A big part of the conundrum that is Washington, D.C. is the existence of two core parallel realities, and some tangential ones, that everyone has to deal with. One is in the realm of values, the other in the realm of noses – counting them, that is.
On the latter score, of course political parties and all the jockeying to win elections and the struggles between the Reds and the Blues is the essential component.
But while people say it always comes down to those noses in the Congress, or wherever, but that is only partly true, and less true than most folks think, as President Obama has been demonstrating since the November mid-terms.
The alternate reality – the domain of values – is ultimately far more important, and while this is recognized by the political machine that serves the nation’s ruling class, it is not always well understood by others.
That’s right, it is the ruling class that better appreciates the importance of values and culture, at least until recently, by relentlessly churning out such drivel as to misguide the masses to act against their own self-interests.
But the good news for all us non-ruling class folks is that President Obama has begun to catch on, and fast, as reflected in his recent State of the Union address and now in remarks attending the release of his annual budget this Monday.
The president was full of idealism and values when he ran for the job – to a degree, both times – but being a candidate is more like being a prophetic voice, while once elected, holding an office is more like being a high priest. I’ve always held that about Obama – that when his backers became disillusioned once he was in office, after the first few months, it was not because he’d betrayed his values or theirs, but because the nature of his role in society fundamentally changed.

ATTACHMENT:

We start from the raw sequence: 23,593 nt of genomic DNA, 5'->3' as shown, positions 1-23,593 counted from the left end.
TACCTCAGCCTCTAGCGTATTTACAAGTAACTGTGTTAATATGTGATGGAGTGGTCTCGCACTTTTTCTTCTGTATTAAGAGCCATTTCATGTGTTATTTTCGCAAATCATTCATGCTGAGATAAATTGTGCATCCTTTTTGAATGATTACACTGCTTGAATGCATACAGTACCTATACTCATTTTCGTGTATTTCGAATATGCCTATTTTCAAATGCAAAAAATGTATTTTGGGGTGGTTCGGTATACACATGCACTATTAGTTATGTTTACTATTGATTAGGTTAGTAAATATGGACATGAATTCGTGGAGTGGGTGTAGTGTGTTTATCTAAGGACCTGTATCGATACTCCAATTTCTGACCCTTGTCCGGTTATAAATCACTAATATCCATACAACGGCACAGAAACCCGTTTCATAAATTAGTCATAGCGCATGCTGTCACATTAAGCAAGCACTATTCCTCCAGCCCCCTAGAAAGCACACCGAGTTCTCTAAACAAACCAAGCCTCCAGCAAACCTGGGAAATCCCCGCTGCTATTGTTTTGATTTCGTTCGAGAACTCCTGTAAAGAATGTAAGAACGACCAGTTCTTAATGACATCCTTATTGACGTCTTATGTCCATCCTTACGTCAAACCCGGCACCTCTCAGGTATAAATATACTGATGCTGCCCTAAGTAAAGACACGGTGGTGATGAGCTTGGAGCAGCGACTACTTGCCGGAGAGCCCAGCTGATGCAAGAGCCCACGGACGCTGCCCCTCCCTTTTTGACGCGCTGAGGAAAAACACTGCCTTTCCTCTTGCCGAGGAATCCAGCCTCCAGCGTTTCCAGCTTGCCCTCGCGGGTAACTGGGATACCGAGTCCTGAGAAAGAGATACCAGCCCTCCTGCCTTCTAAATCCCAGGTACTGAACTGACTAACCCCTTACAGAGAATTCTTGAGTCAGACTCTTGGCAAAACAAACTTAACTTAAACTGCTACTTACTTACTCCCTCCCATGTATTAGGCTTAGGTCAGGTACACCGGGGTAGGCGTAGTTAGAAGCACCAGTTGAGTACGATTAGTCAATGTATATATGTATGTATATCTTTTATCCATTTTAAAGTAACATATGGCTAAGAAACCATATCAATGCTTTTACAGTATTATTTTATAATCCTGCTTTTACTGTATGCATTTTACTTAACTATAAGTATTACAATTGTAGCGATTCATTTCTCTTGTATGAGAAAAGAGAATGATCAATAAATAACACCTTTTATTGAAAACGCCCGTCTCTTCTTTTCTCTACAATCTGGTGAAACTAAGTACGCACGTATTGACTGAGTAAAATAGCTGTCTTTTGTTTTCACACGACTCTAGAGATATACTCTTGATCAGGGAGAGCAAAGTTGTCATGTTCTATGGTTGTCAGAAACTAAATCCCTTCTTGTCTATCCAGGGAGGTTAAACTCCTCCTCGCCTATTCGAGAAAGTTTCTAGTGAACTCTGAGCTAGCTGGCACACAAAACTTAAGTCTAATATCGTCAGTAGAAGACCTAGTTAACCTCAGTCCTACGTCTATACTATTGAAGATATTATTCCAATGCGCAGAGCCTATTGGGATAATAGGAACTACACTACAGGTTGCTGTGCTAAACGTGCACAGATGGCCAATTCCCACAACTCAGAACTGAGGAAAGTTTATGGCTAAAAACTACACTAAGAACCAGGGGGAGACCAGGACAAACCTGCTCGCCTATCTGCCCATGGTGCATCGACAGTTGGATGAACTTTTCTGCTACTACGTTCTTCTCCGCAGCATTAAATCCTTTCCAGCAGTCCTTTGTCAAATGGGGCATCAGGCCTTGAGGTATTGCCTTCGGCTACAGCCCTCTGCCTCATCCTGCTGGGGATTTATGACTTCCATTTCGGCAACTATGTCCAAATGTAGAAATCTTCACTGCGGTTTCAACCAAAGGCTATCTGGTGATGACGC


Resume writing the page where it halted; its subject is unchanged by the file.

He could no longer stand off like an Old Testament prophet and rail against the injustices of man.
He had to go to work in the trenches of government bureaucracies and do hand to hand combat with his enemies in ways that most people could never really see. So he began to look less dramatic and more pragmatic.
It is worth noting in this context the riveting documentary film, “The Fog of War, Eleven Lessons from the Life of Robert S. McNamara,” which won the Oscar for Best Documentary in 2004. The film is little more than a well-edited interview with McNamara himself.
He was Secretary of Defense under Presidents Kennedy and Johnson, and was generally held responsible in the public’s eye for the escalation of the Vietnam War, which was also known infamously as “McNamara’s War,” and when he left his post in 1967, he was roundly hated by the growing legions of anti-war Americans who eventually brought the war to an end.
But in “The Fog of War,” one gets a much different picture of McNamara, as the man who stood between the Joint Chiefs of Staff and their much more aggressive designs for the war, including effectively declaring all out war on China. From McNamara’ s perspective, he was the man tasked with containing the war, not causing it.
So, a lot of what happens in the day-to-day conduct of national governing is behind the scenes, such that the public often can only speculate, and assume either the best or the worst, depending.
Now, Obama’s delineated roles for the prophet and the high priest have been overturned since November.
The language chosen for his new values offensive is built around the concept of “middle class economics.” It’s a clever phrase, because while sounding pragmatic, what resonates from it is “middle class,” and what is also heard in the mind if not spoken in word is “ruling class.”
So the value metric of the post-midterms Obama is the contrast between those notions – not Democrat versus Republican, or partisan versus bi-partisan – but “middle class versus ruling class.”
Behold, insofar as that sets the 99 percent against the one percent, no wonder his popularity has begun to soar.